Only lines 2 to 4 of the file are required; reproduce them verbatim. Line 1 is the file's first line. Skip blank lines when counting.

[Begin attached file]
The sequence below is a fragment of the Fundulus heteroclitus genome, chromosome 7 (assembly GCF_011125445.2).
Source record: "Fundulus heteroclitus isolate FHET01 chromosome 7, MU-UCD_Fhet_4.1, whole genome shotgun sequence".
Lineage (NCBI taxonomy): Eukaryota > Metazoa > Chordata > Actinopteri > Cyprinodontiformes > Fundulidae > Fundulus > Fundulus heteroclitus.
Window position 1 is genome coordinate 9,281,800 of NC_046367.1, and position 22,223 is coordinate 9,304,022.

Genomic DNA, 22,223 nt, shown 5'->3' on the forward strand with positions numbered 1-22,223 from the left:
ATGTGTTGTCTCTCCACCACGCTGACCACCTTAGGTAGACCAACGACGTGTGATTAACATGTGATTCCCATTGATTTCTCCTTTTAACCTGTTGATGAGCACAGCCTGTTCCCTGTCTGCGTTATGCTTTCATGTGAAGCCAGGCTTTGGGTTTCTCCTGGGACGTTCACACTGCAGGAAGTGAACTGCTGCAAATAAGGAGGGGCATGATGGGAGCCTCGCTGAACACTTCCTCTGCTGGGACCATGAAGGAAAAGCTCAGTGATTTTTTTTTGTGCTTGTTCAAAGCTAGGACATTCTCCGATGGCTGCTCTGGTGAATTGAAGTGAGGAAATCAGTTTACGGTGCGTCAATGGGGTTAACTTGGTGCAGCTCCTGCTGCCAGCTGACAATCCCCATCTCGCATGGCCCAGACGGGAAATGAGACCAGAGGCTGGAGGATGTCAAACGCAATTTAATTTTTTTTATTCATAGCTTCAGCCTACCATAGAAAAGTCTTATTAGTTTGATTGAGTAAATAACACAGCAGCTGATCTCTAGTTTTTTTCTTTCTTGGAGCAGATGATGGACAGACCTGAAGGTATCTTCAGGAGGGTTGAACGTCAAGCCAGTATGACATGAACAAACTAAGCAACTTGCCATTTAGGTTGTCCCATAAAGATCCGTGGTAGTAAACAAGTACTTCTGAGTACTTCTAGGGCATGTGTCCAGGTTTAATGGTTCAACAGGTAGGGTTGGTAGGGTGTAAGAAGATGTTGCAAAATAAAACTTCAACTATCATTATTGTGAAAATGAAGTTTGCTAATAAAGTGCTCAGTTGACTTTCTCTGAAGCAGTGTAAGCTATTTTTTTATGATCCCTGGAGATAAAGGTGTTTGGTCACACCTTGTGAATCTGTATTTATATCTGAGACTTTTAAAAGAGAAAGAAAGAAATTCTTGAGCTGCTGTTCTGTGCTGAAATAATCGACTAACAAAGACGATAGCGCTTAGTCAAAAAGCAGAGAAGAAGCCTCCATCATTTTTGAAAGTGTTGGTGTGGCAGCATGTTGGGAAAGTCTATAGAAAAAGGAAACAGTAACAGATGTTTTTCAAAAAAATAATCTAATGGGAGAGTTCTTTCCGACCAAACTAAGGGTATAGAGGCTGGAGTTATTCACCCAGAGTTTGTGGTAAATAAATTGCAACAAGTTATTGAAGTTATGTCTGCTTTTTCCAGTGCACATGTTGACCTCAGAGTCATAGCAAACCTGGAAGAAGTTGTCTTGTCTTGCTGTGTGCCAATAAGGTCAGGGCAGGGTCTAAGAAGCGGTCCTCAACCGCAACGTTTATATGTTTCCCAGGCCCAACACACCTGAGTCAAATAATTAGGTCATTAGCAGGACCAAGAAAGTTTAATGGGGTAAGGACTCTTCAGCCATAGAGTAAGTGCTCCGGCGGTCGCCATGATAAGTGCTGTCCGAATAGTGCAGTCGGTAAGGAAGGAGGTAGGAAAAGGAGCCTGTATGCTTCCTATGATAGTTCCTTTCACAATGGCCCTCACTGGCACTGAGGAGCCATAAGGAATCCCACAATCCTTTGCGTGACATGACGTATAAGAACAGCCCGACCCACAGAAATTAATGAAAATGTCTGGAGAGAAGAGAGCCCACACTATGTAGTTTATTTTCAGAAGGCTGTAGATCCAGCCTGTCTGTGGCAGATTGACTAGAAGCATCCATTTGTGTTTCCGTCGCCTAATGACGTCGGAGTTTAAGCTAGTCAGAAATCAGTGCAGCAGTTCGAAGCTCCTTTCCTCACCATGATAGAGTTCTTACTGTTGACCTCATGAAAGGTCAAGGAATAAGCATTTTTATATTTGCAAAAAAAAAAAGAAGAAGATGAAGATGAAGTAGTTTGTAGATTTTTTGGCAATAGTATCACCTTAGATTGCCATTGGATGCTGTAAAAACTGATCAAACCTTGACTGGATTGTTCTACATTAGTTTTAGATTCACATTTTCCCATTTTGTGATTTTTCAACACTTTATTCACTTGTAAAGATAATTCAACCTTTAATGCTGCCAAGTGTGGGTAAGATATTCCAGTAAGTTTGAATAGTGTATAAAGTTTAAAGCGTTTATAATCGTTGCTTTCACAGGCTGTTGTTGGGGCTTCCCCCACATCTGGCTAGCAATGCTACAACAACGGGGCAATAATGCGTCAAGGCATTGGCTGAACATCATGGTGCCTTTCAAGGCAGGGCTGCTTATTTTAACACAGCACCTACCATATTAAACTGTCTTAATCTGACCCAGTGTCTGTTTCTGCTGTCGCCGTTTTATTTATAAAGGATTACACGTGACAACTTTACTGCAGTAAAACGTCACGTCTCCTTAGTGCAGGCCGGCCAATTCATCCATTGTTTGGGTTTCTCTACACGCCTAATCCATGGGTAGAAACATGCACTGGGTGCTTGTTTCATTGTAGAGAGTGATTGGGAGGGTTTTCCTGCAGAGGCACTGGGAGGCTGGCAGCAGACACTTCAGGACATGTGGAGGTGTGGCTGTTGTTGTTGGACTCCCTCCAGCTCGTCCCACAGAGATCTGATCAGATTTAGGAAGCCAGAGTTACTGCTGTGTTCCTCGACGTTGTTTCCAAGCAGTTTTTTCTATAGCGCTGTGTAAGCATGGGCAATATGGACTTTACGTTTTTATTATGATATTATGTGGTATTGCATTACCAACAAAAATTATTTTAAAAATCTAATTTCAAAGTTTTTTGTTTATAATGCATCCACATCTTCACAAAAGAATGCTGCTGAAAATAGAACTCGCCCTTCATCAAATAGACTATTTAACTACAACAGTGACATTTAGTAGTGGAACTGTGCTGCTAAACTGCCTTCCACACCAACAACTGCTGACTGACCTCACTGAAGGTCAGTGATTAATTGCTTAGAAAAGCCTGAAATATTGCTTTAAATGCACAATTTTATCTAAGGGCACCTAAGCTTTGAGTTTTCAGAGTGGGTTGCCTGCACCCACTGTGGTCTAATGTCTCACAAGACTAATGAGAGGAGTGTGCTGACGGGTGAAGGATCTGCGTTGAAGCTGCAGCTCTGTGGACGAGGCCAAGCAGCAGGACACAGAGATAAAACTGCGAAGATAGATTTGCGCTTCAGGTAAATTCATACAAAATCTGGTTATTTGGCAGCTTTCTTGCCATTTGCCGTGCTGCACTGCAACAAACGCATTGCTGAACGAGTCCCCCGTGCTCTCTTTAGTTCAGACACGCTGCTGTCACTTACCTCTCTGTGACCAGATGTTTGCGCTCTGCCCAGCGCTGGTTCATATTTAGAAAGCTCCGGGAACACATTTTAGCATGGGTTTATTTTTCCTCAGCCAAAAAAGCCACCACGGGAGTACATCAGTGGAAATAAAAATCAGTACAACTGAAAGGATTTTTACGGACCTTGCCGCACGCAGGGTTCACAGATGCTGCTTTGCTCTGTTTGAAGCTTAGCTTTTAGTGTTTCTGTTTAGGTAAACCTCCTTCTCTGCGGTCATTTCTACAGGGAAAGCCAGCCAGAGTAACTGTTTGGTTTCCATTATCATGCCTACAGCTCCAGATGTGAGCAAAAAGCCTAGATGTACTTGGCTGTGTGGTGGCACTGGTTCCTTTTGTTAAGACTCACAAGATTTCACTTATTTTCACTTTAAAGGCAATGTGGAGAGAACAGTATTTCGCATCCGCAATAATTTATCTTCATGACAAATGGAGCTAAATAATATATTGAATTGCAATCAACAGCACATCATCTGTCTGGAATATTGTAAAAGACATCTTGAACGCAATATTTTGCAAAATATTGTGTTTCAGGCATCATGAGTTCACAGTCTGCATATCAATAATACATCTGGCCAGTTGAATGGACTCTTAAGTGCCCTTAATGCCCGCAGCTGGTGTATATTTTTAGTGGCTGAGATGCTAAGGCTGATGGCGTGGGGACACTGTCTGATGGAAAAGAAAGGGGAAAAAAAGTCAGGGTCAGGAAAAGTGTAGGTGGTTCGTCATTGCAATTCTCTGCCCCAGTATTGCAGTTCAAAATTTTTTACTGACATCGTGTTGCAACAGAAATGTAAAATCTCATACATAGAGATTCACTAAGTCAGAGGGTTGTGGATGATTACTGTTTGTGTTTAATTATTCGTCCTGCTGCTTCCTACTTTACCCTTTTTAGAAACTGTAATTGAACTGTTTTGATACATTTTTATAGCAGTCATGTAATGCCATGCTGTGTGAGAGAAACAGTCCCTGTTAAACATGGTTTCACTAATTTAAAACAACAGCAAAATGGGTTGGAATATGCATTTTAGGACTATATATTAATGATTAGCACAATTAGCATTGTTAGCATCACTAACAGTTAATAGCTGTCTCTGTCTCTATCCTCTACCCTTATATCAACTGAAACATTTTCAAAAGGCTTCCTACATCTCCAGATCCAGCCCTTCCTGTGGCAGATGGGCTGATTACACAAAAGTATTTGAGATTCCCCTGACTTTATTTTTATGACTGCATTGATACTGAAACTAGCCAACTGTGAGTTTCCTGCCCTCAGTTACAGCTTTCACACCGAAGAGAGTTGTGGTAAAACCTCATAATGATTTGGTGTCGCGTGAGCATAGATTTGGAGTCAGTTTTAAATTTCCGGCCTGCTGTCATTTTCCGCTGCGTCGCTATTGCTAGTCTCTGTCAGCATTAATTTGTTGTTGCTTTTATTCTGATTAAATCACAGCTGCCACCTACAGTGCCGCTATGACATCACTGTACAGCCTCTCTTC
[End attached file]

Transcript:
Source record: "Fundulus heteroclitus isolate FHET01 chromosome 7, MU-UCD_Fhet_4.1, whole genome shotgun sequence".
Lineage (NCBI taxonomy): Eukaryota > Metazoa > Chordata > Actinopteri > Cyprinodontiformes > Fundulidae > Fundulus > Fundulus heteroclitus.
Window position 1 is genome coordinate 9,281,800 of NC_046367.1, and position 22,223 is coordinate 9,304,022.